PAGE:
Anthony Albanese says ‘arrogant’ Meta should ‘confess’ that social media is harmful

Key points
  • Anthony Albanese calls the parent company of social media platforms Facebook and Instagram ‘arrogant’.
  • The company’s head of security told a parliamentary inquiry she did not believe social media was harmful to children.
  • According to Albanese, the companies had a “contemptuous attitude” towards parents’ concerns.
The prime minister said tech companies should “admit” the damage their platforms have caused, while also criticising “arrogant” and “alienated” social media giants.
Anthony Albanese’s comments come after Facebook and Instagram owner Meta told a parliamentary inquiry in Canberra that it did not believe social media was harmful to children.
“Meta shows how unworldly and arrogant they are,” Albanese told reporters on Saturday.

“Every parent knows that social media can have a damaging impact on young people’s mental health, on social exclusion, on bullying that can take place online and on grooming that can take place in dangerous ways online.”

Meta’s head of global security Antigone Davis was one of the tech bosses leading the Social Media and Australian Society inquiry in Canberra on Friday, where she was asked about the impact of social media on young people’s mental health.
“I don’t think social media has harmed our children,” she said via video conference. “Teen mental health issues are complex and multifactorial.”

Liberal MP Andrew Wallace told Davis at the inquiry: “You can’t take us seriously… when you say Meta products don’t harm young Australians”.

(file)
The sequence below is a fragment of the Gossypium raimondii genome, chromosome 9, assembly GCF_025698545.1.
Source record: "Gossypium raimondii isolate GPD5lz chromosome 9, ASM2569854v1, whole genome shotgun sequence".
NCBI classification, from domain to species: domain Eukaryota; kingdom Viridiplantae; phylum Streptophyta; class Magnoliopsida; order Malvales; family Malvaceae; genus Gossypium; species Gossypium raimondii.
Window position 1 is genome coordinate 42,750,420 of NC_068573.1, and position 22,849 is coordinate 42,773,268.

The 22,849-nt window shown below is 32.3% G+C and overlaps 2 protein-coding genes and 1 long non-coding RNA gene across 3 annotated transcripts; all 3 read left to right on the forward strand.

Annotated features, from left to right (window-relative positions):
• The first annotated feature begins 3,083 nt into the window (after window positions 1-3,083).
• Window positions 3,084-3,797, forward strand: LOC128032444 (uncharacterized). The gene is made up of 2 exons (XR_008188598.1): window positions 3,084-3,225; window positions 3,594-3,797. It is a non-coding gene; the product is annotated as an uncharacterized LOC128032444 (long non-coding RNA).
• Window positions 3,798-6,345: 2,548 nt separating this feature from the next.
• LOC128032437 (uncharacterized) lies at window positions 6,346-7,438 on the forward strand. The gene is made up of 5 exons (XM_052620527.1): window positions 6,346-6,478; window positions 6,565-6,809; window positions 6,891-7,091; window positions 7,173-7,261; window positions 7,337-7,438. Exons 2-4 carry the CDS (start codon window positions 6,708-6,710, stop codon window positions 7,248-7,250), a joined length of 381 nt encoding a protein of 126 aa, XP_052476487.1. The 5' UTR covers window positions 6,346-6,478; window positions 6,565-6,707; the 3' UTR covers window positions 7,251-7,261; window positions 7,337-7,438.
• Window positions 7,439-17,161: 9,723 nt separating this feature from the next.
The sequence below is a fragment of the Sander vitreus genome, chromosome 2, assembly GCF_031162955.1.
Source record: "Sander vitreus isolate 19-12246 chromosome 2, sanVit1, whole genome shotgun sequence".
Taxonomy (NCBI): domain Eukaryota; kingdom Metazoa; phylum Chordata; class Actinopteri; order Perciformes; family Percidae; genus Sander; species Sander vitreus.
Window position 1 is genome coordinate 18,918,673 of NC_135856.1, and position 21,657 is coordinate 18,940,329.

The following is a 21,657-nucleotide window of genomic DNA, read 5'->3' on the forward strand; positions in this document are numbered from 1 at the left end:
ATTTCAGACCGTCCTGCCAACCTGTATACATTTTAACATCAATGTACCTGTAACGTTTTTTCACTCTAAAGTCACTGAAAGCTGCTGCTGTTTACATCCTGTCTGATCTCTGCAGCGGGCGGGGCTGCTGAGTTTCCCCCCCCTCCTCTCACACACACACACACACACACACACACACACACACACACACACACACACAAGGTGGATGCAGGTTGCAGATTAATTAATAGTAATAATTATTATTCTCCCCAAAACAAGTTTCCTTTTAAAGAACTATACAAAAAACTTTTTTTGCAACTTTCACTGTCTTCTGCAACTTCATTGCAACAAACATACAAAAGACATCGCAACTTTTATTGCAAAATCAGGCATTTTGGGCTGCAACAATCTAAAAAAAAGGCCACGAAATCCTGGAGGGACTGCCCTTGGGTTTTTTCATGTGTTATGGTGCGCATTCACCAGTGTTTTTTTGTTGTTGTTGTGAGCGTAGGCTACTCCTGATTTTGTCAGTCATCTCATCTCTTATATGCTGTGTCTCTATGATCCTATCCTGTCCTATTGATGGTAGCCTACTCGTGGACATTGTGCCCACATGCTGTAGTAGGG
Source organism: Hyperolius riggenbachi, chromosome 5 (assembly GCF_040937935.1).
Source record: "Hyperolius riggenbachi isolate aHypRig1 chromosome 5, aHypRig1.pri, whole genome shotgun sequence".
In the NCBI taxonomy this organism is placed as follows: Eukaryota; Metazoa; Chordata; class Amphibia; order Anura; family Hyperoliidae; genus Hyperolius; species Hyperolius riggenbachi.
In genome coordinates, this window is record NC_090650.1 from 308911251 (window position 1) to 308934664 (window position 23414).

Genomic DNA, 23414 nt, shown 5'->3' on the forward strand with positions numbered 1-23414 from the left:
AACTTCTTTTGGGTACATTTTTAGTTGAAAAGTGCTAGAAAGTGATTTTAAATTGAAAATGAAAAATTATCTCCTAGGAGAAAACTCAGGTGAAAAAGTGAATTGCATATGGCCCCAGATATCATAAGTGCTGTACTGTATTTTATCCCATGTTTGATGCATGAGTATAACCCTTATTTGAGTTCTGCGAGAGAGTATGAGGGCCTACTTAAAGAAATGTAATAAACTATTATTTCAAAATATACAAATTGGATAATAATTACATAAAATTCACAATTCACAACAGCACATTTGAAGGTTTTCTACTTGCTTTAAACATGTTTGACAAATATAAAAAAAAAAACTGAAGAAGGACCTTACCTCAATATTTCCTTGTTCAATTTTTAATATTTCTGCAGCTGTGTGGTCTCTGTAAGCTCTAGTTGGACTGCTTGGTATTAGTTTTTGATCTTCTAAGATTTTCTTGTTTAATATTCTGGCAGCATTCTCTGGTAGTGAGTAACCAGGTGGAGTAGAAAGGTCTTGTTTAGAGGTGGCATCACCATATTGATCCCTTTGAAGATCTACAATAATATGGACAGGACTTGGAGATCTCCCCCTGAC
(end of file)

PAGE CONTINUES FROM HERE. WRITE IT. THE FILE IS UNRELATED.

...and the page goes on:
Davis also told the investigation that she does not think Facebook or Instagram should introduce age verification systems.

She said age restrictions should be handled by app stores and operating systems rather than social networks, warning that young people would try to circumvent strict rules.

Two people sit at a desk and look at their phones.  A blonde woman with red glasses stands on a screen behind them.

Meta’s global security chief Antigone Davis told a parliamentary inquiry that she does not think social media has “harmed our children”. Source: MONKEY / Lucas Koch

Albanese said the companies had shown a “disdainful attitude” towards parents’ concerns.

“That’s why parents, when they’re worried about the impact of social media, are desperate because they think these social media giants are saying, ‘there’s nothing to do here, no problem,’” Albanese told Weekend Sunrise.

“There is a problem and they must recognise their responsibility for social cohesion.”
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